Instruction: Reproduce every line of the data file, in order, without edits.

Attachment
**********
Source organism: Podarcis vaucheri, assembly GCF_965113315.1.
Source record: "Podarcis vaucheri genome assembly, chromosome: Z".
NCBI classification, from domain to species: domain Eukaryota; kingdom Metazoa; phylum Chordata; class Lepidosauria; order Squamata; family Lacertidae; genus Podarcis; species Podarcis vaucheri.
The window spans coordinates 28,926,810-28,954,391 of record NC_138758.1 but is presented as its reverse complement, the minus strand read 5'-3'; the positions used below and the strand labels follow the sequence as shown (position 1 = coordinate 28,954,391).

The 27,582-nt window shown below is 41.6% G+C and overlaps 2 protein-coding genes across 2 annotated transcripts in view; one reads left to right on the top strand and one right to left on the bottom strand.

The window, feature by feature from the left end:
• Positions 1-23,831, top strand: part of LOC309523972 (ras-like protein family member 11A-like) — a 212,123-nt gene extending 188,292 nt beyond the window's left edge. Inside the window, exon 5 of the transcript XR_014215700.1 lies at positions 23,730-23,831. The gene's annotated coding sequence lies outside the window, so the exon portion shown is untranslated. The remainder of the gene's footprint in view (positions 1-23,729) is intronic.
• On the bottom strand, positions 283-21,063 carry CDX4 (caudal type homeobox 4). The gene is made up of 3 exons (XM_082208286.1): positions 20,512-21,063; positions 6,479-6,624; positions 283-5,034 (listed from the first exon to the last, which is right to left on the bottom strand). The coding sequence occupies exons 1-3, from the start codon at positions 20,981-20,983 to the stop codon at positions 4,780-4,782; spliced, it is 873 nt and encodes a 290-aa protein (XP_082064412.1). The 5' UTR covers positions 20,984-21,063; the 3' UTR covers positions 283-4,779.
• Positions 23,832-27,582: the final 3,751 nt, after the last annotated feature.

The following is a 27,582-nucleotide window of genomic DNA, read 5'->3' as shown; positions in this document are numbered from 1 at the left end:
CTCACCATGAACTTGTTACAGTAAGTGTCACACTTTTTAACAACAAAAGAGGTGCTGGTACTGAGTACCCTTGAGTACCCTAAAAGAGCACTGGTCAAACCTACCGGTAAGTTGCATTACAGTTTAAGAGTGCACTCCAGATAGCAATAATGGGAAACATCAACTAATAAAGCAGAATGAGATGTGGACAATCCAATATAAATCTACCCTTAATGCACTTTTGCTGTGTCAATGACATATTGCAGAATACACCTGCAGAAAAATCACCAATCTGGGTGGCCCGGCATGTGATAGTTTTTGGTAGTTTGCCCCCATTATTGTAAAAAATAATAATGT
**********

Source organism: Podarcis vaucheri, assembly GCF_965113315.1.
Source record: "Podarcis vaucheri genome assembly, chromosome: Z".
NCBI classification, from domain to species: domain Eukaryota; kingdom Metazoa; phylum Chordata; class Lepidosauria; order Squamata; family Lacertidae; genus Podarcis; species Podarcis vaucheri.
The window spans coordinates 28,926,810-28,954,391 of record NC_138758.1 but is presented as its reverse complement, the minus strand read 5'-3'; the positions used below and the strand labels follow the sequence as shown (position 1 = coordinate 28,954,391).

The 27,582-nt window shown below is 41.6% G+C and overlaps 2 protein-coding genes across 2 annotated transcripts in view; one reads left to right on the top strand and one right to left on the bottom strand.

The window, feature by feature from the left end:
• Positions 1-23,831, top strand: part of LOC309523972 (ras-like protein family member 11A-like) — a 212,123-nt gene extending 188,292 nt beyond the window's left edge. Inside the window, exon 5 of the transcript XR_014215700.1 lies at positions 23,730-23,831. The gene's annotated coding sequence lies outside the window, so the exon portion shown is untranslated. The remainder of the gene's footprint in view (positions 1-23,729) is intronic.
• On the bottom strand, positions 283-21,063 carry CDX4 (caudal type homeobox 4). The gene is made up of 3 exons (XM_082208286.1): positions 20,512-21,063; positions 6,479-6,624; positions 283-5,034 (listed from the first exon to the last, which is right to left on the bottom strand). The coding sequence occupies exons 1-3, from the start codon at positions 20,981-20,983 to the stop codon at positions 4,780-4,782; spliced, it is 873 nt and encodes a 290-aa protein (XP_082064412.1). The 5' UTR covers positions 20,984-21,063; the 3' UTR covers positions 283-4,779.
• Positions 23,832-27,582: the final 3,751 nt, after the last annotated feature.

The following is a 27,582-nucleotide window of genomic DNA, read 5'->3' as shown; positions in this document are numbered from 1 at the left end:
CTCACCATGAACTTGTTACAGTAAGTGTCACACTTTTTAACAACAAAAGAGGTGCTGGTACTGAGTACCCTTGAGTACCCTAAAAGAGCACTGGTCAAACCTACCGGTAAGTTGCATTACAGTTTAAGAGTGCACTCCAGATAGCAATAATGGGAAACATCAACTAATAAAGCAGAATGAGATGTGGACAATCCAATATAAATCTACCCTTAATGCACTTTTGCTGTGTCAATGACATATTGCAGAATACACCTGCAGAAAAATCACCAATCTGGGTGGCCCGGCATGTGATAGTTTTTGGTAGTTTGCCCCCATTATTGTAAAAAATAATAATGT